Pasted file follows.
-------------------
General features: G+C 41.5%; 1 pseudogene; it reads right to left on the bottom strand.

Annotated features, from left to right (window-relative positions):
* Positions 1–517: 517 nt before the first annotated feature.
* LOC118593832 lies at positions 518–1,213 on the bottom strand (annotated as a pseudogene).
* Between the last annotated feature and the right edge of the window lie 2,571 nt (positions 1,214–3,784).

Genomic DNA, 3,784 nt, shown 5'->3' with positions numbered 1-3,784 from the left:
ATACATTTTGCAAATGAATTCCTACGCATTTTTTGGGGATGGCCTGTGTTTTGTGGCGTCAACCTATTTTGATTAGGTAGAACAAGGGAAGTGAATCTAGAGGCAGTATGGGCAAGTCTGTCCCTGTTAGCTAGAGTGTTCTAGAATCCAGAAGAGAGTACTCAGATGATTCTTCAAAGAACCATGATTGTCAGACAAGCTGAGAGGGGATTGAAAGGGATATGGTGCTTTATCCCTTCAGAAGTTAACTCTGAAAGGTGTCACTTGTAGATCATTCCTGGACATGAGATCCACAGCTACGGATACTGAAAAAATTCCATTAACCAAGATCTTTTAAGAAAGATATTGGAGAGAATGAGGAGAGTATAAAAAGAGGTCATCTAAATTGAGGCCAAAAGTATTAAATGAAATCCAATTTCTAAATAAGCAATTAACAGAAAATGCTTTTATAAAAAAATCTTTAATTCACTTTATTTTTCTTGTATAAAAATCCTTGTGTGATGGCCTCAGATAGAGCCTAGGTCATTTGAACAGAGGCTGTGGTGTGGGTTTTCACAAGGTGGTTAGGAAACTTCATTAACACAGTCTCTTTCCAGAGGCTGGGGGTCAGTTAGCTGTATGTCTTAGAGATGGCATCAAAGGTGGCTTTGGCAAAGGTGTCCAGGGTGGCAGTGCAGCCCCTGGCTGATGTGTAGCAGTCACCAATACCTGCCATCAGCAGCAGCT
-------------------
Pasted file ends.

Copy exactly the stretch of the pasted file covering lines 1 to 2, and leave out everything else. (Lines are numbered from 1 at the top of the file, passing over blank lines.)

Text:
General features: G+C 41.5%; 1 pseudogene; it reads right to left on the bottom strand.

Annotated features, from left to right (window-relative positions):